AUK Observes National Clothing Day and Silence for Halabja Massacre Victims
The American University of Kurdistan (AUK) had two special observances on March 16. One was National Clothing Day, the other the commemoration of the Halabja Massacre.
National Clothing Day actually fell on March 10, but, as that was a Friday, AUK students, faculty, and staff chose to display their traditional clothing on March 16. Muslim Kurds form the majority in Kurdistan and at AUK, but part of the beauty of National Clothing Day is that it allows a survey of the demographic diversity of both the region and the AUK community. Muslim Kurds, Yazidi Kurds, Assyrian Christians, and Arabs were all encouraged to wear their characteristic costumes; the indiscriminate sharing of “photo ops” confirmed Kurdistan’s general interethnic harmony. International members of the staff also participated, adding to the pageantry. The Nigerian faculty member of the College of Business, Dr. Agwu Okechukwu, wore a West African outfit, and AUK President Randall Rhodes and Director of Advancement Manal Issa, in a show of solidarity, both donned Kurdish attire.
At precisely 11 AM, the AUK community committed to a minute of silence to honor the victims of the attack on Halabja on its 35-year anniversary. On March 16, 1988, also at precisely 11 AM, there was a chemical weapon bombardment of Halabja by Iraqi armed forces, frustrated at their military stalemate with Iran and scapegoating Kurdish noncombatants. The victims numbered approximately 5000. AUK student volunteers arranged Kurdish flags to fill the front lawn, each commemorating a life lost in the tragedy. Members of the AUK community stood in between these flags, appropriately silent and somber.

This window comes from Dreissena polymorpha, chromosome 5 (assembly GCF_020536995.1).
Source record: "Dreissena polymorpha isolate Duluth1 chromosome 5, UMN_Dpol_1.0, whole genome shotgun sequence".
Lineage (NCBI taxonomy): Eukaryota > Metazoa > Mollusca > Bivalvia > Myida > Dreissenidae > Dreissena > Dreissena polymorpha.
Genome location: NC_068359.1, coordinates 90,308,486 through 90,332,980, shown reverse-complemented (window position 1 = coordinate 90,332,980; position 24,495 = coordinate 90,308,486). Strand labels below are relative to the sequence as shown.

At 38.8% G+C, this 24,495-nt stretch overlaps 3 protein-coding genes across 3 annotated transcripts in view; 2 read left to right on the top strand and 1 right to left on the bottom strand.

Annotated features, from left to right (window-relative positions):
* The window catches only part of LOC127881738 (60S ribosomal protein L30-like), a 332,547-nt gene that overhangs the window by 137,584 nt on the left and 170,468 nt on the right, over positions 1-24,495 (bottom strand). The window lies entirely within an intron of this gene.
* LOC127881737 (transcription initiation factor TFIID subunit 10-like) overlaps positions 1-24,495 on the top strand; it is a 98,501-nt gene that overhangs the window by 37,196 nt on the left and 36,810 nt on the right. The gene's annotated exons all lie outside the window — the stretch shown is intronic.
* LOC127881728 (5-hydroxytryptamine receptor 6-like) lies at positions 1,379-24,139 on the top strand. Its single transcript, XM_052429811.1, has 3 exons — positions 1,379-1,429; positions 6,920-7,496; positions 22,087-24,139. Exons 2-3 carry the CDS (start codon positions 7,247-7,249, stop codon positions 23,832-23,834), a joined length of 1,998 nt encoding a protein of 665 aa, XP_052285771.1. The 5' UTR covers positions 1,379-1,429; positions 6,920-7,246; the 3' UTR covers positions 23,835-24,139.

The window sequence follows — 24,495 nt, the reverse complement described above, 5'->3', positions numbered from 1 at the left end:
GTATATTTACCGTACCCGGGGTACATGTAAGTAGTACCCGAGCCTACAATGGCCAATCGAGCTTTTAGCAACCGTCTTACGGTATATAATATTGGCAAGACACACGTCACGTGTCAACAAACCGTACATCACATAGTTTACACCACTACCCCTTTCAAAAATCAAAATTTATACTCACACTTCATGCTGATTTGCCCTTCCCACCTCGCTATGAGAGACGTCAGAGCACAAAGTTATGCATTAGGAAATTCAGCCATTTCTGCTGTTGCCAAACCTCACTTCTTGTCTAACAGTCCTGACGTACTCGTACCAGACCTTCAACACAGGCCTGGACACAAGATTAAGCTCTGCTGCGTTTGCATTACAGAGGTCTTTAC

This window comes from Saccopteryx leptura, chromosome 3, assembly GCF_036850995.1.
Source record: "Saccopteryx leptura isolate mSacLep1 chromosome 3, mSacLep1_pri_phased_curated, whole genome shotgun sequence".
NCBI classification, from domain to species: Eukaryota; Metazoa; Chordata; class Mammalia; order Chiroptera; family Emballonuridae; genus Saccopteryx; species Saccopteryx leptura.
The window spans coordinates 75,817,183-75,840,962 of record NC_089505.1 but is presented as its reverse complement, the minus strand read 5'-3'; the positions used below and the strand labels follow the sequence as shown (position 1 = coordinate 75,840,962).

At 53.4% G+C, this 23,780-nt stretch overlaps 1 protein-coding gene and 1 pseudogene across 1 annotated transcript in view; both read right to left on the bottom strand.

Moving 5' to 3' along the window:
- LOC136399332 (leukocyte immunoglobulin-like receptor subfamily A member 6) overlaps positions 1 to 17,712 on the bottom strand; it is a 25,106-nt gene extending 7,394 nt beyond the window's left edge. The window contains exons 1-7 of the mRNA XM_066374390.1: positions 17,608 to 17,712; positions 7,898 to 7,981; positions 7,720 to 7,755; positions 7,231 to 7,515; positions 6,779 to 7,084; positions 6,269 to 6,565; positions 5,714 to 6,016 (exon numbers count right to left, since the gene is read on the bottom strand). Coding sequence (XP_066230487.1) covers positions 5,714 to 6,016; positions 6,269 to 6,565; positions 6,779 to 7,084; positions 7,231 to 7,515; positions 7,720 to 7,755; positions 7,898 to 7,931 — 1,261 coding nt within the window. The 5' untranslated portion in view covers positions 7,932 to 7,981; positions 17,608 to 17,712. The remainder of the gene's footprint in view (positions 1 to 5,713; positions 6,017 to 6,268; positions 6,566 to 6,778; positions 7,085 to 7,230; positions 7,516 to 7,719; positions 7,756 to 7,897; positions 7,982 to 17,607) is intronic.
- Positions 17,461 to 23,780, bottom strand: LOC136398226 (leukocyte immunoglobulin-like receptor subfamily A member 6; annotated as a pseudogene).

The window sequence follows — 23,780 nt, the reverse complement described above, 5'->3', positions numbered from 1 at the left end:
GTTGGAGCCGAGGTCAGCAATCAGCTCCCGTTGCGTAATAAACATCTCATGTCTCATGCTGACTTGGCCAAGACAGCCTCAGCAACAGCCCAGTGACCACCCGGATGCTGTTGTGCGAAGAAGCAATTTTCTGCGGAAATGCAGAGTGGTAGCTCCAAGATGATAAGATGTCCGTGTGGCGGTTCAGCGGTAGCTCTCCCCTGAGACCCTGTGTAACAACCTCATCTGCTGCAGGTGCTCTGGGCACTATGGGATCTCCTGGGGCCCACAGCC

The joining of the two observances highlighted the contemporary freedom to express Kurdish identity and the peaceful coexistence among various groups of people in Kurdistan. The 1988 chemical assault on Halabja was an effort to eradicate said freedom, to force Kurds into submission to the oppressive Baathist regime. Today, Kurds enjoy an unprecedented degree of autonomy, with which they express and celebrate their traditions. Such respect for traditions is also a defining feature of the institutional culture of the American University of Kurdistan.